High Court publishes reasons for indefinite detention decision

Save articles for later

Add articles to your saved list and come back to them any time.

The High Court’s reasons for its landmark ruling that indefinite immigration detention is illegal have been handed down, potentially accelerating more laws as the federal government grapples with border protection policy.

In a joint statement, Home Affairs Minister Clare O’Neil and Immigration Minister Andrew Giles acknowledged the publication of the legal reasons for the November 8 decision, which overturned 20 years of legal precedent and triggered the release of 138 former detainees, including convicted murderers and rapists.

The High Court of Australia has delivered its reasons in the NZYQ case.Credit: Andrew Meares

“Community safety remains the utmost priority of the government, which will continue to work with authorities to carefully consider the implications of these reasons and finalise rigorous and robust legislation,” the statement reads.

In a summary of the reasons, the court found the government contravened the Constitution on the basis that detention was punitive “in circumstances where there was no real prospect of the removal of the plaintiff from Australia becoming practicable in the reasonably foreseeable future”.

The successful legal challenge to indefinite detention by a stateless Rohingya man – a child sex offender given the pseudonym NZYQ – has unleashed a political storm on the government, forcing it to urgently introduce legislation for mandatory electronic monitoring and curfews on freed detainees.

The government has foreshadowed creating more laws if needed, with O’Neil telling journalists last week said she was seeking advice on measures similar to counter-terror laws that would allow the worst offenders to be locked back up if deemed a risk to the community.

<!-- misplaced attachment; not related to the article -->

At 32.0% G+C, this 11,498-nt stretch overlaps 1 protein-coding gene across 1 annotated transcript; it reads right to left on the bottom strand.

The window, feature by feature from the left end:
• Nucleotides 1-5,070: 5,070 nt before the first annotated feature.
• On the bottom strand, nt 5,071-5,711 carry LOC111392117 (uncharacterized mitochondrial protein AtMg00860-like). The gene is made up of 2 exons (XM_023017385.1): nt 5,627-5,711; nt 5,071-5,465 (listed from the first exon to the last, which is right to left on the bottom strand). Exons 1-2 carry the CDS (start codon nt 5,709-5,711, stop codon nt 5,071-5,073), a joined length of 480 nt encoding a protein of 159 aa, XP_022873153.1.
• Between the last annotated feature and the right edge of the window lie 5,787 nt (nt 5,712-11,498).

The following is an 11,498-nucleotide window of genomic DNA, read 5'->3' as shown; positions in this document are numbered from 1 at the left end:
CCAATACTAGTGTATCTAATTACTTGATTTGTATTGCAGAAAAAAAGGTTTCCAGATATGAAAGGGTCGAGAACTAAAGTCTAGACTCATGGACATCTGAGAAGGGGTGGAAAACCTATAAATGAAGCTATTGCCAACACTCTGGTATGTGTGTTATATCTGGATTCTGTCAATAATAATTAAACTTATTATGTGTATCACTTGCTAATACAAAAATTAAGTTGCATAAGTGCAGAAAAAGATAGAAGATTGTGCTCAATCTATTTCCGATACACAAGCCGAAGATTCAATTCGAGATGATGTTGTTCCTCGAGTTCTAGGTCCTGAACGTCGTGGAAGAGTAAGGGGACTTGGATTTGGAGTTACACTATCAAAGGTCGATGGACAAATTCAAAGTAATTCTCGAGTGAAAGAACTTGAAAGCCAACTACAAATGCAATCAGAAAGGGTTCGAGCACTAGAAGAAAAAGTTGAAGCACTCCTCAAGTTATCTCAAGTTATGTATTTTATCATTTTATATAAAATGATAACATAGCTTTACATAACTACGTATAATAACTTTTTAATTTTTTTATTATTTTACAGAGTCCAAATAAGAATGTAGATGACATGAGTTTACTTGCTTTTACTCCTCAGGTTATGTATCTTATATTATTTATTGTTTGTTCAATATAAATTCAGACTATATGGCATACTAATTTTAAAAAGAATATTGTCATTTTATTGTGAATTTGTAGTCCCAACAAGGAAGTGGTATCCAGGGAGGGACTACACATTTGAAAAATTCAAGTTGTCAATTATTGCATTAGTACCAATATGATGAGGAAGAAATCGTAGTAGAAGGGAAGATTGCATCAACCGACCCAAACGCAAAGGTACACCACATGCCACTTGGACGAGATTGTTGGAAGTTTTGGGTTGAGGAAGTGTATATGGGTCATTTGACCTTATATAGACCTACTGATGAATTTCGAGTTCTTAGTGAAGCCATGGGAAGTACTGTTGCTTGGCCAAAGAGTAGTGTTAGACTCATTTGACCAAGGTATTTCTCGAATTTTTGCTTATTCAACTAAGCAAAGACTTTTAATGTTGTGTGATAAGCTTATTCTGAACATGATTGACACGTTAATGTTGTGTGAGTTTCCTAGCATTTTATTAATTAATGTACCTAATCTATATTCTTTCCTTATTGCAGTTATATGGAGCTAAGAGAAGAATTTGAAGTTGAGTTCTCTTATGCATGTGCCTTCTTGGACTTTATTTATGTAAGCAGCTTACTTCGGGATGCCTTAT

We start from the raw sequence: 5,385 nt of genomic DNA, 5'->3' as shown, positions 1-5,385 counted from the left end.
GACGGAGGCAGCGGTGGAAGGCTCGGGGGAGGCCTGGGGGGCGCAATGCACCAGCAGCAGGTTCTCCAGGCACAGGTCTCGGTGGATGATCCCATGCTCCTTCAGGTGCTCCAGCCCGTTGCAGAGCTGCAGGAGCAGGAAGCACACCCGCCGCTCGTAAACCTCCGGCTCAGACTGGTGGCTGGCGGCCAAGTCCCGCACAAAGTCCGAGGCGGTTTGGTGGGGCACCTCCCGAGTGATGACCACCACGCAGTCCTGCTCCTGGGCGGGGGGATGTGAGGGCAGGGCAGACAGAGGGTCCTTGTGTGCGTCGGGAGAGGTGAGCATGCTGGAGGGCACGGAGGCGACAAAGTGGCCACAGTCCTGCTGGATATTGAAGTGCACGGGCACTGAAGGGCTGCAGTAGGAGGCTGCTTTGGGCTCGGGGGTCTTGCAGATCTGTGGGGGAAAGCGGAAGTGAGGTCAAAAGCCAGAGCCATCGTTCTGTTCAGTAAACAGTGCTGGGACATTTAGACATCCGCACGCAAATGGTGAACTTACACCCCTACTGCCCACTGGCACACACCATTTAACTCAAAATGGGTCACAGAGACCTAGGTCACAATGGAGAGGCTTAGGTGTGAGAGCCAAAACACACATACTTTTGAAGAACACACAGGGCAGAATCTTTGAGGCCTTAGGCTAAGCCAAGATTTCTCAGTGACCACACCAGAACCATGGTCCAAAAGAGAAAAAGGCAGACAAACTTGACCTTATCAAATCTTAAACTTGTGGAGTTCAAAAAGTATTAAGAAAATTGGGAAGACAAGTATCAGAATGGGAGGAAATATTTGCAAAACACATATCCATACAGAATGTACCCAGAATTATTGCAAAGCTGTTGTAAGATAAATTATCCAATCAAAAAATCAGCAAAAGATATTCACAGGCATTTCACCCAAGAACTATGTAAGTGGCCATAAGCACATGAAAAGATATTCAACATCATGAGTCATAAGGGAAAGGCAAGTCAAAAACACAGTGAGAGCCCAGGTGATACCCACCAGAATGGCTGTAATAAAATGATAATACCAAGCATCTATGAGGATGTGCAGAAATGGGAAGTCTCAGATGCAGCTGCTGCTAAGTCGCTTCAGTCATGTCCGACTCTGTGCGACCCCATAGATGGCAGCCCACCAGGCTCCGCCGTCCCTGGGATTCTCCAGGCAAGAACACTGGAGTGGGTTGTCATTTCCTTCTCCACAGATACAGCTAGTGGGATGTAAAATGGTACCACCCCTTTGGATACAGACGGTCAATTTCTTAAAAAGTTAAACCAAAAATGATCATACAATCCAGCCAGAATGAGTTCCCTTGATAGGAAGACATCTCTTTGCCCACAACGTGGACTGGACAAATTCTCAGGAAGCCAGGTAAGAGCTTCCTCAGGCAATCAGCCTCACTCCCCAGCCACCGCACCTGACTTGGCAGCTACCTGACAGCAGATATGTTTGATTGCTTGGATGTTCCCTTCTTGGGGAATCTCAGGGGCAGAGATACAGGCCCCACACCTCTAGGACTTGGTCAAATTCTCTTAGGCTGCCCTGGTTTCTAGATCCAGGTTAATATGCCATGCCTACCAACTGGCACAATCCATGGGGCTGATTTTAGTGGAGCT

On Sunday, the government announced Australian Border Force and Home Affairs staff numbers would be increased as part of a $255 million injection designed to bolster community safety.

On Monday, ABF commissioner Michael Outram revealed 132 of the 138 people released had been fitted with monitors, two were “complex cases” and four had been referred to the Australian Federal Police for refusing to comply with their conditions.

Outram said one of the released detainees was unable to be located. An AFP spokesperson refused to comment when asked for details about the investigation.

Giles introduced more legislation on Monday that clarified the powers of ABF officers to monitor the released detainees, and created criminal penalties for disobeying certain conditions.

“We are making strict laws stricter, tough laws tougher,” he said.

But after the delivery of the High Court’s reasons was accelerated from February to Tuesday, Opposition Leader Peter Dutton refused to back those amendments, calling on the government to wait until the reasons were released.

More to come

Cut through the noise of federal politics with news, views and expert analysis from Jacqueline Maley. Subscribers can sign up to our weekly Inside Politics newsletter here.

Most Viewed in Politics

From our partners

Source: Read Full Article